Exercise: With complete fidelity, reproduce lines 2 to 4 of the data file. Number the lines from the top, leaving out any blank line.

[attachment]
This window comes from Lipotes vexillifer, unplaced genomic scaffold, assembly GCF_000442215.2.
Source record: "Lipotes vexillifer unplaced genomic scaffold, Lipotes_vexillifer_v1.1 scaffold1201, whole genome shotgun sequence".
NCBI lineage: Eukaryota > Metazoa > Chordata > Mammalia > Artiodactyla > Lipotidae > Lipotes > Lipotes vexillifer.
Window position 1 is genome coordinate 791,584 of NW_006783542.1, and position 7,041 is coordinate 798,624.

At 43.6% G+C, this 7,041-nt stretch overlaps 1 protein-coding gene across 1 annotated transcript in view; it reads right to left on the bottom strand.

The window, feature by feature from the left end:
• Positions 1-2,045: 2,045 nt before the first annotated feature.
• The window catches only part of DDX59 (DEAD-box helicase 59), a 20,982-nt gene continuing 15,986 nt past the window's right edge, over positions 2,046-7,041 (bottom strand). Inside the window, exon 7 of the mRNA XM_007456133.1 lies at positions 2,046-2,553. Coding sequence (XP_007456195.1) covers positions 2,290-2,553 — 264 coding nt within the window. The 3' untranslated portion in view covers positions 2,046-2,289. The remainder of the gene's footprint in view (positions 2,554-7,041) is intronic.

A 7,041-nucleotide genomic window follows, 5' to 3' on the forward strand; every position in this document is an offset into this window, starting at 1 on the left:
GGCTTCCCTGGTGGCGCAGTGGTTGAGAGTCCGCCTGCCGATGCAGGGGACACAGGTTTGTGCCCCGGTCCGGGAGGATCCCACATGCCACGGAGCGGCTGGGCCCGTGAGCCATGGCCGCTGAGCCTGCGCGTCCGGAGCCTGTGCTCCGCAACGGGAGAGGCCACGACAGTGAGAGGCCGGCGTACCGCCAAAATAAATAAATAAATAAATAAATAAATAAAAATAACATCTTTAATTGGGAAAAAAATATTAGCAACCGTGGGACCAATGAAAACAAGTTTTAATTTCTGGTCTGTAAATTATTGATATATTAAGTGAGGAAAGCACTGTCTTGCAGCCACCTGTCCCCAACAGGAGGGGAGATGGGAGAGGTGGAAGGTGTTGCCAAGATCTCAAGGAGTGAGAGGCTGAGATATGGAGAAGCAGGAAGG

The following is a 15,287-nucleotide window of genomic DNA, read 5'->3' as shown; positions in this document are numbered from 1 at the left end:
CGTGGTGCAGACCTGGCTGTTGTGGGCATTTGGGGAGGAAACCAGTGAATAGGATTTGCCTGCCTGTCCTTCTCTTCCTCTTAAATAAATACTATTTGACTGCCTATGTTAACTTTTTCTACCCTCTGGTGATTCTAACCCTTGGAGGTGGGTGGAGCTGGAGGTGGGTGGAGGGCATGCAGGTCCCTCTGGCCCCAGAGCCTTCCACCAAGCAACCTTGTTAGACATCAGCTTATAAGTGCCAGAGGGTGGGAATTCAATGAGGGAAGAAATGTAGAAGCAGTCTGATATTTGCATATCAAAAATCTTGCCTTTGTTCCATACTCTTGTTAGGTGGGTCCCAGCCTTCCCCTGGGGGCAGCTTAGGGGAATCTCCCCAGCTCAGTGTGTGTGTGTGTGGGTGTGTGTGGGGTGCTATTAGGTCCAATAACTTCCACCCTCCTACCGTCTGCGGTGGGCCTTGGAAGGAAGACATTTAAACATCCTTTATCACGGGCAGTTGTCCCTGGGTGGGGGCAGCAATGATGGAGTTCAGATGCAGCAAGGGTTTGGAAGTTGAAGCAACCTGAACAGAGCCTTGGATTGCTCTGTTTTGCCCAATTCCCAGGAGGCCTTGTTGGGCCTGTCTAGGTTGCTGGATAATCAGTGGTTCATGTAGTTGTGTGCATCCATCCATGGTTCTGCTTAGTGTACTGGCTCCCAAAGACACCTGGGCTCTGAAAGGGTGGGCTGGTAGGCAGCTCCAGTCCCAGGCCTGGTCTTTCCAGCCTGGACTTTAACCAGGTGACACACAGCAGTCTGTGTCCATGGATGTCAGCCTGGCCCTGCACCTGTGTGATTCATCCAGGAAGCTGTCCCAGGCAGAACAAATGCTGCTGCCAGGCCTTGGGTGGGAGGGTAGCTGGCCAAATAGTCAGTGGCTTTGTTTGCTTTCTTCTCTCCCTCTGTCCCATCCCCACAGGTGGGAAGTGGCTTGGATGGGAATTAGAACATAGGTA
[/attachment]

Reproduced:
Source record: "Lipotes vexillifer unplaced genomic scaffold, Lipotes_vexillifer_v1.1 scaffold1201, whole genome shotgun sequence".
NCBI lineage: Eukaryota > Metazoa > Chordata > Mammalia > Artiodactyla > Lipotidae > Lipotes > Lipotes vexillifer.
Window position 1 is genome coordinate 791,584 of NW_006783542.1, and position 7,041 is coordinate 798,624.